“Each universe has its own set of laws. The horizontal universe operates according to the principles of pleasure and pain; when we are entranced within this sphere we seek the pleasant and avoid its opposite. The vertical universe cannot seek or avoid anything since there is only what is. Within the horizontal, we like to imagine we are somewhere we are not. We go on excursions in time, and through our imagination create a better place than the here and now. Desire and fear operate by convincing us that the future is a concrete fact, and the present is malleable and can be shaped through our expectations. We then operate under the assumption that life is fulfilled in the future, and the present is either an aid or a limitation toward that goal. The present is only useful as a way toward procuring what we want, and means nothing by itself. Meanwhile, the vertical universe remains still.
The sense of being someone is supported by the horizontal. We feel three-dimensional because memory ties the past moments together into a story. We are born in such and such place, went to such and such school, etc., and up ahead is our destiny. With the story comes meaning, value and purpose. We live life for the value we invested in, but we will despair if the ideals we create are unreachable. The vertical universe is empty of separate content and void of meaning, but this absence of purpose is not meaningless or despairing. Because it is not going anywhere, every moment is complete. It just is, without any sense of itself.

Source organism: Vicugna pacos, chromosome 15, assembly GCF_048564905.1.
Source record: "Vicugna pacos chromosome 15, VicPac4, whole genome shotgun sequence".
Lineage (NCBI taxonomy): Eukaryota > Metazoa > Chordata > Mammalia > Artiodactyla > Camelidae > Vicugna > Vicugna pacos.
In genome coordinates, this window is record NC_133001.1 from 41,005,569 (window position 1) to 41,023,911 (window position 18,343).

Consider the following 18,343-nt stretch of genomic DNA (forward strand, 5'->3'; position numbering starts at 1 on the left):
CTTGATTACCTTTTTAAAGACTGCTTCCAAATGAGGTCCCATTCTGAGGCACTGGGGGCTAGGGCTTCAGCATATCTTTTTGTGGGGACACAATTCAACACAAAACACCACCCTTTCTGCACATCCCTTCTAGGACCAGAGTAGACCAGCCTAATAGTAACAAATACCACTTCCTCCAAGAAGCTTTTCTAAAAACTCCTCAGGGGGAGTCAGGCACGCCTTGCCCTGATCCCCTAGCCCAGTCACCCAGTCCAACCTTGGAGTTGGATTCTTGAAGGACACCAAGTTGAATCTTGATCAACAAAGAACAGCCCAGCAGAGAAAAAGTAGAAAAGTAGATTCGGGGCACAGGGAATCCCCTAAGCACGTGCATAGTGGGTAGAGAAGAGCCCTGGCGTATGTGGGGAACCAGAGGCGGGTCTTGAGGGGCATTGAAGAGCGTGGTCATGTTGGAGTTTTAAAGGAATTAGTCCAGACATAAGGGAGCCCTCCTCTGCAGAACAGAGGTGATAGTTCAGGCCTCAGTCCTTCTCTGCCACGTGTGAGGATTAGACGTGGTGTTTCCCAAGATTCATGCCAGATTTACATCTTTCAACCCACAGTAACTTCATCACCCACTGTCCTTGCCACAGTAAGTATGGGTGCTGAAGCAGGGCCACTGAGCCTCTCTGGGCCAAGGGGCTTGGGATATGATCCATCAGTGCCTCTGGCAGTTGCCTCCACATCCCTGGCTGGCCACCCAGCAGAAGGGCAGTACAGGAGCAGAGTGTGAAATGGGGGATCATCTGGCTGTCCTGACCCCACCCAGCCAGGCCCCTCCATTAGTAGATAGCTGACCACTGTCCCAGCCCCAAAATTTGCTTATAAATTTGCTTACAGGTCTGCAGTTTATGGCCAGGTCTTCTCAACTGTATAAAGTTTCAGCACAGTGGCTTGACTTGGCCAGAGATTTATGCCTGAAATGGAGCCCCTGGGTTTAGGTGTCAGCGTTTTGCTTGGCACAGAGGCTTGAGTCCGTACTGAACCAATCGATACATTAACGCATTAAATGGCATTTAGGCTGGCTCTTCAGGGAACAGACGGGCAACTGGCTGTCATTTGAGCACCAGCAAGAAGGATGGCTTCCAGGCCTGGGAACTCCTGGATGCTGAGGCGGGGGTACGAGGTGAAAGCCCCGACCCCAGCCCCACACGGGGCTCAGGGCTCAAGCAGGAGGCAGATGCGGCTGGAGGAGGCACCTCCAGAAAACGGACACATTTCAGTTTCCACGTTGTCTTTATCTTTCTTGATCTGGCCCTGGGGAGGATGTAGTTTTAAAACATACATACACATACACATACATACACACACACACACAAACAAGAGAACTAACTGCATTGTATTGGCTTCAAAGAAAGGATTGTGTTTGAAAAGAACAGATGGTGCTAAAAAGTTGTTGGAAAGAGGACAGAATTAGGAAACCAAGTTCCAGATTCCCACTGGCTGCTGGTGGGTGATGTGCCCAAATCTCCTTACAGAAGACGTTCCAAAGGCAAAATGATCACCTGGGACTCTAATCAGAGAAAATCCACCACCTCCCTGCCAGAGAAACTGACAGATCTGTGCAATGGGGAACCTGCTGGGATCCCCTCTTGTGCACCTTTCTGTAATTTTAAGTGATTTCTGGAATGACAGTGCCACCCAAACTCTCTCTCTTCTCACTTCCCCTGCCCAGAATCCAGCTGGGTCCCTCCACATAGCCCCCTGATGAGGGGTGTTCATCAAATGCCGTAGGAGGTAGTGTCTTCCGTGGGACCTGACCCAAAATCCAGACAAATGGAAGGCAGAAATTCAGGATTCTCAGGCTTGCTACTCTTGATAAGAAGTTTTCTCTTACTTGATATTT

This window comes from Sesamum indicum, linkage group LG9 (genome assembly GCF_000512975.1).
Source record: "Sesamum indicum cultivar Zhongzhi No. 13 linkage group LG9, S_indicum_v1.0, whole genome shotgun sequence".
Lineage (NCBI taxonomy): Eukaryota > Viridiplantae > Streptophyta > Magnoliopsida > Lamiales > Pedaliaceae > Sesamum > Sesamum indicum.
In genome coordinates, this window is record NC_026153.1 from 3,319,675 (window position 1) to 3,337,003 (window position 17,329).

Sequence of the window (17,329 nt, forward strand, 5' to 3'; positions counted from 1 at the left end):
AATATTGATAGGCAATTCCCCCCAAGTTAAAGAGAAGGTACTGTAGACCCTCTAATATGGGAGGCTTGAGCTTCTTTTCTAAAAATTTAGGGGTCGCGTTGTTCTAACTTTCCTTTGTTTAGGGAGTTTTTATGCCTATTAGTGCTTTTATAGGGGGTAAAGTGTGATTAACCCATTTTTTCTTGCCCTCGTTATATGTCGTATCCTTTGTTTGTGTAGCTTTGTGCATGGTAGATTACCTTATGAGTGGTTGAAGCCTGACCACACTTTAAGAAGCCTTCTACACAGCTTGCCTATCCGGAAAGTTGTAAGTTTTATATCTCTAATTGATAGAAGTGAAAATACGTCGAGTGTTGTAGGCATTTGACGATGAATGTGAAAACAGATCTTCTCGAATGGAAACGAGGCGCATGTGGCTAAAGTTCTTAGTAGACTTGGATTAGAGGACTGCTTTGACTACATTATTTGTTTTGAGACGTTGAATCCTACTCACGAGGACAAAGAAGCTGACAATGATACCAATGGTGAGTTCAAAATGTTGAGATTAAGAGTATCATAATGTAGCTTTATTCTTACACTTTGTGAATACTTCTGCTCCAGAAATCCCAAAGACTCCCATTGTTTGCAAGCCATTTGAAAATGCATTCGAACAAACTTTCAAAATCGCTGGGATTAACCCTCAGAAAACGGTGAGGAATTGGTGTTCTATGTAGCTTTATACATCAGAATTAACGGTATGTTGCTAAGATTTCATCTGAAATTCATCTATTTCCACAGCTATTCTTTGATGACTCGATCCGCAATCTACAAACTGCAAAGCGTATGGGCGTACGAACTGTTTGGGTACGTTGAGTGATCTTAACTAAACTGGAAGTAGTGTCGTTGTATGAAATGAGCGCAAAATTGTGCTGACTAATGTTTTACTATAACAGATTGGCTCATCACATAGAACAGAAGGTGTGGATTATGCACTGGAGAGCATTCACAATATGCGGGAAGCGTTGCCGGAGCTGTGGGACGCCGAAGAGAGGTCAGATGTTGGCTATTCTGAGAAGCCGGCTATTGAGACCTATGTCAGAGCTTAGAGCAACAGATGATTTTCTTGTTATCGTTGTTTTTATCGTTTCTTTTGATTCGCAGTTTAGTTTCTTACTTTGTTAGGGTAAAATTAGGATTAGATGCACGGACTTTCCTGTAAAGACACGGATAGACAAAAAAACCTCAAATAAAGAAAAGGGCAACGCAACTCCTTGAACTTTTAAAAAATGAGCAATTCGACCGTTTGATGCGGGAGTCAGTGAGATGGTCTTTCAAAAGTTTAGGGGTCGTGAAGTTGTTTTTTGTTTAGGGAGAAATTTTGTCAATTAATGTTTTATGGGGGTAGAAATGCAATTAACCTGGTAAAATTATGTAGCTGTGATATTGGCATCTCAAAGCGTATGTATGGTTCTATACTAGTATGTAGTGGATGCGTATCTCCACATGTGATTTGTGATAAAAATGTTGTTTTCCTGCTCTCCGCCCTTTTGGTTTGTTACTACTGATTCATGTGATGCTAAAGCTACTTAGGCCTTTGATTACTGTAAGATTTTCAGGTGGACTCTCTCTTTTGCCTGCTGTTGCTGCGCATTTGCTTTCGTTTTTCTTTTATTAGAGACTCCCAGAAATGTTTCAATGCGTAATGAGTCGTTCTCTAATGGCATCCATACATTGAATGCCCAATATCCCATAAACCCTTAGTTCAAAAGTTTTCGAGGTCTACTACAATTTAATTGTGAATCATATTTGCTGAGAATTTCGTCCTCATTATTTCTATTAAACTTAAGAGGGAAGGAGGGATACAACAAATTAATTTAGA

We love to be distracted because if we are quiet within ourselves, we will have to acknowledge the vertical universe. Frolicking within the fields of time gives us the correct dosage of mental activity and holds us firmly within the horizontal reality. As a result we live much of our life within a state of restlessness and discontentment because we are continually seeking distraction from stillness. By staying ahead of stillness, we get to be a separate someone with direction and distinction, but if we stop, the vertical universe will reveal the inherent emptiness of all things.
The horizontal dimension has a flaw; dissatisfaction and discontent are inevitable. Ignoring the vertical universe and focusing exclusively within the horizontal dimension causes suffering. When we desire and run toward something in the horizontal plane, we also fear and run away from its opposite. This tension between desire and fear defines our life and creates the resistance that forms each of us as individuals. Once ‘we’ are created, we must remain in a state of tension to subsist. It is therefore inevitable that we will suffer because the state of resistance is the birthplace of our individuation.
The payoff of the horizontal dimension is considerable. First and foremost we get an identity we can build upon, and in addition the identity can acquire material objects, status, owner, control, and prestige. These payoffs are only satisfying as long as we imagine that we can keep acquiring without experiencing loss. To validate this dimension, we have to pretend we will not die, or lose, or forget, or age. The horizontal universe holds itself together by denying the losing half of its reality. The vertical meanwhile denies nothing and does not perceive from the perspective of individuation, vanity, or ego. It sees in totality without priority. Everything is equally important and unimportant at the same time.
Clinging separates the universe into two distinct dimensions. Playing out our needs and wants keeps us from looking up and acknowledging the ever-present vertical plane that has no agenda. When we become weary of the greed and loss of the horizontal, we begin to search for another universe. The journey begins by owning the pain we inflict upon ourselves through the play of time. We see time past and time future as a fabrication that has only relative truth within the horizontal dimension. Eventually we realize that if we are going to create time, we will also create change and inevitably suffer. Suddenly we have an urge to look up.”
Smith R. "Stepping out of self-deception. The Buddha's liberating teaching of no-self." Shambhala, Boston, 2010.